Rebuilding Mental Health After an Emergency


Emergencies, whether natural disasters, accidents, or other unforeseen crises, can have a powerful and sometimes detrimental impact on people’s mental health.

In the immediate aftermath, individuals may experience shock, disbelief, and heightened levels of anxiety. Other signs of distress include feelings of sadness or hopelessness, fatigue, difficulty falling or staying asleep, irritability or anger, and physical manifestations of stress such as aches and pains.

Pre-existing mental health issues can also worsen, while long-term effects including depression, anxiety disorders, and post-traumatic stress disorder (C-PTSD and PTSD) may develop.

That’s why prioritizing mental health is so important. Actionable steps include: 

  • Communicating openly about emotions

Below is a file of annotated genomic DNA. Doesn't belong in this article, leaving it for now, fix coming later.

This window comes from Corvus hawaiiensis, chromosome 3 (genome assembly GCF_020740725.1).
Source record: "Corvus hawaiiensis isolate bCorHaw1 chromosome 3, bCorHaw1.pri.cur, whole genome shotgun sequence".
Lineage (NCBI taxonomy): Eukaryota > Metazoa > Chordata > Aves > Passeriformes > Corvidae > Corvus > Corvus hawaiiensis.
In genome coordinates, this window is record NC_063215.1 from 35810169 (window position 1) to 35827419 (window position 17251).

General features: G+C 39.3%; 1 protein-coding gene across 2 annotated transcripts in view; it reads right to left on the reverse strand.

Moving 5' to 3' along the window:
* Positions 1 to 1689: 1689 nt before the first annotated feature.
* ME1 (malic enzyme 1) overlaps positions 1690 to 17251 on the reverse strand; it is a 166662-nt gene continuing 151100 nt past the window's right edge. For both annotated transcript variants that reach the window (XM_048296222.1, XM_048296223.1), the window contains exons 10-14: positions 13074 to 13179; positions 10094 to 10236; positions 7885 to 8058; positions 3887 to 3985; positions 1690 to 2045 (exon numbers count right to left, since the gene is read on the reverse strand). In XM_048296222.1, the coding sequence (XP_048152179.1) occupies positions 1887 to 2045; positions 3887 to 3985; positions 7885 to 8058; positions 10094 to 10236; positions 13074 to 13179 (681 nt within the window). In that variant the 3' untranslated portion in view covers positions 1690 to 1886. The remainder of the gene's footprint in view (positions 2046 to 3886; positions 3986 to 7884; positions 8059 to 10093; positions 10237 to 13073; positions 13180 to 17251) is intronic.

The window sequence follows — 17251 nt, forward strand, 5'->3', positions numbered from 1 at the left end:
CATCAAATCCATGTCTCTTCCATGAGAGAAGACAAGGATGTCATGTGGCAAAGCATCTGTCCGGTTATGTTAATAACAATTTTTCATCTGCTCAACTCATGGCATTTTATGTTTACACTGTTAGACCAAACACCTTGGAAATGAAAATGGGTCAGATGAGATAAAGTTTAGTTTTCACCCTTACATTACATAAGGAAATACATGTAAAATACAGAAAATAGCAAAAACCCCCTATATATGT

• Connecting with loved ones
  • Incorporating self-care practices into daily life
  • Implementing mindfulness techniques such as meditation or deep breathing exercises 
  • Spending time in nature 
  • Creating a predictable daily routine to regain a sense of control over your life 
  • Journaling
  • Joining a peer support group, whether online or in person 
  • For people of faith, seeking spiritual support 
  • Calling a crisis hotline
  • Seeking mental health counseling 
  • Undergoing cognitive-behavioral therapy (CBT) or other effective modalities

Investing time and effort is an intentional move toward sustained psychological health. Taking action reflects a commitment to navigating challenges and increasing the likelihood of long-term well-being.